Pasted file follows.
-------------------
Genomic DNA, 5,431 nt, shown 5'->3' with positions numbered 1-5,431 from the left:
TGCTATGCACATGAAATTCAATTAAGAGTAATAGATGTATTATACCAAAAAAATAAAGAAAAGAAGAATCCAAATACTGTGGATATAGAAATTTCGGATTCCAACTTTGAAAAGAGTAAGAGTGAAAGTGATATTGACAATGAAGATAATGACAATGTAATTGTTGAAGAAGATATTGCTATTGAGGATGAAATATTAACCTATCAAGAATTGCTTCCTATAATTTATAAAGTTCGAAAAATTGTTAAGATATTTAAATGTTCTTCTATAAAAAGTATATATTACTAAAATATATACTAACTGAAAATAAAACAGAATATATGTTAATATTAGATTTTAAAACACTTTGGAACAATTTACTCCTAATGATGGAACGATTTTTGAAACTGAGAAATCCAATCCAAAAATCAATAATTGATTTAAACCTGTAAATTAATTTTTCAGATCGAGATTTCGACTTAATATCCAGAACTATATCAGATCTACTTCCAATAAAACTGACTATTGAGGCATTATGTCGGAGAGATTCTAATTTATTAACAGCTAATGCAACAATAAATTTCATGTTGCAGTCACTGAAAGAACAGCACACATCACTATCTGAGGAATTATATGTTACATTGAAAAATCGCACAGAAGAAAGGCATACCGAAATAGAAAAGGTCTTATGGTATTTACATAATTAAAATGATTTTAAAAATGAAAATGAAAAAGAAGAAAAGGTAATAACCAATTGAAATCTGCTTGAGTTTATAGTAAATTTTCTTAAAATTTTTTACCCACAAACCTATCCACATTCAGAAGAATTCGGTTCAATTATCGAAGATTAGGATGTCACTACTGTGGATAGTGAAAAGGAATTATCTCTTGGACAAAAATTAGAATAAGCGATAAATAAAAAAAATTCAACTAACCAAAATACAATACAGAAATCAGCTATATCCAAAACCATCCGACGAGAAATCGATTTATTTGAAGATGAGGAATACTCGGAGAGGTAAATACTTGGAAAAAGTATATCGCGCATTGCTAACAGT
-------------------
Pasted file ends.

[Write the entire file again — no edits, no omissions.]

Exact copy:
Genomic DNA, 5,431 nt, shown 5'->3' with positions numbered 1-5,431 from the left:
TGCTATGCACATGAAATTCAATTAAGAGTAATAGATGTATTATACCAAAAAAATAAAGAAAAGAAGAATCCAAATACTGTGGATATAGAAATTTCGGATTCCAACTTTGAAAAGAGTAAGAGTGAAAGTGATATTGACAATGAAGATAATGACAATGTAATTGTTGAAGAAGATATTGCTATTGAGGATGAAATATTAACCTATCAAGAATTGCTTCCTATAATTTATAAAGTTCGAAAAATTGTTAAGATATTTAAATGTTCTTCTATAAAAAGTATATATTACTAAAATATATACTAACTGAAAATAAAACAGAATATATGTTAATATTAGATTTTAAAACACTTTGGAACAATTTACTCCTAATGATGGAACGATTTTTGAAACTGAGAAATCCAATCCAAAAATCAATAATTGATTTAAACCTGTAAATTAATTTTTCAGATCGAGATTTCGACTTAATATCCAGAACTATATCAGATCTACTTCCAATAAAACTGACTATTGAGGCATTATGTCGGAGAGATTCTAATTTATTAACAGCTAATGCAACAATAAATTTCATGTTGCAGTCACTGAAAGAACAGCACACATCACTATCTGAGGAATTATATGTTACATTGAAAAATCGCACAGAAGAAAGGCATACCGAAATAGAAAAGGTCTTATGGTATTTACATAATTAAAATGATTTTAAAAATGAAAATGAAAAAGAAGAAAAGGTAATAACCAATTGAAATCTGCTTGAGTTTATAGTAAATTTTCTTAAAATTTTTTACCCACAAACCTATCCACATTCAGAAGAATTCGGTTCAATTATCGAAGATTAGGATGTCACTACTGTGGATAGTGAAAAGGAATTATCTCTTGGACAAAAATTAGAATAAGCGATAAATAAAAAAAATTCAACTAACCAAAATACAATACAGAAATCAGCTATATCCAAAACCATCCGACGAGAAATCGATTTATTTGAAGATGAGGAATACTCGGAGAGGTAAATACTTGGAAAAAGTATATCGCGCATTGCTAACAGT